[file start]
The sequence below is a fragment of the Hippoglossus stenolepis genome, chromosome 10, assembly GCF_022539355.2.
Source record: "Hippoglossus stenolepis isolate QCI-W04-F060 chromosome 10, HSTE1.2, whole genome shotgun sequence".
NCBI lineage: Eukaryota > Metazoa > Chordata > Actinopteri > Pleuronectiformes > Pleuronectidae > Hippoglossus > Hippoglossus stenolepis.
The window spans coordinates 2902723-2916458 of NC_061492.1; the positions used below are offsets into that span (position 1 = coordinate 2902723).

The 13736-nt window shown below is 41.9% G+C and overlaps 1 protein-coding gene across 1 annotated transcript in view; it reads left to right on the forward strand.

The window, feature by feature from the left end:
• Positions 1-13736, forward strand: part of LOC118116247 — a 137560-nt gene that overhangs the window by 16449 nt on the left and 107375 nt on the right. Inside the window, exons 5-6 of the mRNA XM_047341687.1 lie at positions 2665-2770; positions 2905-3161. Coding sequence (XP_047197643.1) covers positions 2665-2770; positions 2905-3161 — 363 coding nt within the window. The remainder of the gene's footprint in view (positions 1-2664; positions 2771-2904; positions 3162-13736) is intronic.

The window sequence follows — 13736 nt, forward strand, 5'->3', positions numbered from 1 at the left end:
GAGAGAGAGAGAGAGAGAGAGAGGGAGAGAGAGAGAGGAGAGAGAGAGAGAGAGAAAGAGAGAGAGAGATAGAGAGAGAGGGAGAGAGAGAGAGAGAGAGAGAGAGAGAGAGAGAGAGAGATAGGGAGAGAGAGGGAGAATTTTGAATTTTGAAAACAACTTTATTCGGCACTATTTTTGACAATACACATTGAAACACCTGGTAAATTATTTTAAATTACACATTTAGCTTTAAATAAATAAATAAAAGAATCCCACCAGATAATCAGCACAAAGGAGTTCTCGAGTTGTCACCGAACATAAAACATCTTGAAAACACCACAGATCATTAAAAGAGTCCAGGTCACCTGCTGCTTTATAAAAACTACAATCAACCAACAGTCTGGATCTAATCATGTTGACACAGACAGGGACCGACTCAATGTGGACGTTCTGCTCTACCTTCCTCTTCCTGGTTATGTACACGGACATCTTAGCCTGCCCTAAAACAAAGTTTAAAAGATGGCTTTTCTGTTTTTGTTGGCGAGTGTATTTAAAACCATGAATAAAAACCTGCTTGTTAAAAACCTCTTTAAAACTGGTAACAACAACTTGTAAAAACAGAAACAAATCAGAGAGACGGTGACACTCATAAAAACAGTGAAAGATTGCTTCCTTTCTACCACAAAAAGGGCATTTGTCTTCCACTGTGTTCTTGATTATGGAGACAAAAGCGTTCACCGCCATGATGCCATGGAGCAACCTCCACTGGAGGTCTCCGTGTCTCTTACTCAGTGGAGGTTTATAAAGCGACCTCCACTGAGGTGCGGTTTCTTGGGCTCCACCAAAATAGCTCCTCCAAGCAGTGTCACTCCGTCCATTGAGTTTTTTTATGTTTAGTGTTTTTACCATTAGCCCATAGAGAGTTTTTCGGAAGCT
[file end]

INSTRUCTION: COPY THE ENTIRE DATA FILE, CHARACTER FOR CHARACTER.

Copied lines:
The sequence below is a fragment of the Hippoglossus stenolepis genome, chromosome 10, assembly GCF_022539355.2.
Source record: "Hippoglossus stenolepis isolate QCI-W04-F060 chromosome 10, HSTE1.2, whole genome shotgun sequence".
NCBI lineage: Eukaryota > Metazoa > Chordata > Actinopteri > Pleuronectiformes > Pleuronectidae > Hippoglossus > Hippoglossus stenolepis.
The window spans coordinates 2902723-2916458 of NC_061492.1; the positions used below are offsets into that span (position 1 = coordinate 2902723).

The 13736-nt window shown below is 41.9% G+C and overlaps 1 protein-coding gene across 1 annotated transcript in view; it reads left to right on the forward strand.

The window, feature by feature from the left end:
• Positions 1-13736, forward strand: part of LOC118116247 — a 137560-nt gene that overhangs the window by 16449 nt on the left and 107375 nt on the right. Inside the window, exons 5-6 of the mRNA XM_047341687.1 lie at positions 2665-2770; positions 2905-3161. Coding sequence (XP_047197643.1) covers positions 2665-2770; positions 2905-3161 — 363 coding nt within the window. The remainder of the gene's footprint in view (positions 1-2664; positions 2771-2904; positions 3162-13736) is intronic.

The window sequence follows — 13736 nt, forward strand, 5'->3', positions numbered from 1 at the left end:
GAGAGAGAGAGAGAGAGAGAGAGGGAGAGAGAGAGAGGAGAGAGAGAGAGAGAGAAAGAGAGAGAGAGATAGAGAGAGAGGGAGAGAGAGAGAGAGAGAGAGAGAGAGAGAGAGAGAGAGATAGGGAGAGAGAGGGAGAATTTTGAATTTTGAAAACAACTTTATTCGGCACTATTTTTGACAATACACATTGAAACACCTGGTAAATTATTTTAAATTACACATTTAGCTTTAAATAAATAAATAAAAGAATCCCACCAGATAATCAGCACAAAGGAGTTCTCGAGTTGTCACCGAACATAAAACATCTTGAAAACACCACAGATCATTAAAAGAGTCCAGGTCACCTGCTGCTTTATAAAAACTACAATCAACCAACAGTCTGGATCTAATCATGTTGACACAGACAGGGACCGACTCAATGTGGACGTTCTGCTCTACCTTCCTCTTCCTGGTTATGTACACGGACATCTTAGCCTGCCCTAAAACAAAGTTTAAAAGATGGCTTTTCTGTTTTTGTTGGCGAGTGTATTTAAAACCATGAATAAAAACCTGCTTGTTAAAAACCTCTTTAAAACTGGTAACAACAACTTGTAAAAACAGAAACAAATCAGAGAGACGGTGACACTCATAAAAACAGTGAAAGATTGCTTCCTTTCTACCACAAAAAGGGCATTTGTCTTCCACTGTGTTCTTGATTATGGAGACAAAAGCGTTCACCGCCATGATGCCATGGAGCAACCTCCACTGGAGGTCTCCGTGTCTCTTACTCAGTGGAGGTTTATAAAGCGACCTCCACTGAGGTGCGGTTTCTTGGGCTCCACCAAAATAGCTCCTCCAAGCAGTGTCACTCCGTCCATTGAGTTTTTTTATGTTTAGTGTTTTTACCATTAGCCCATAGAGAGTTTTTCGGAAGCT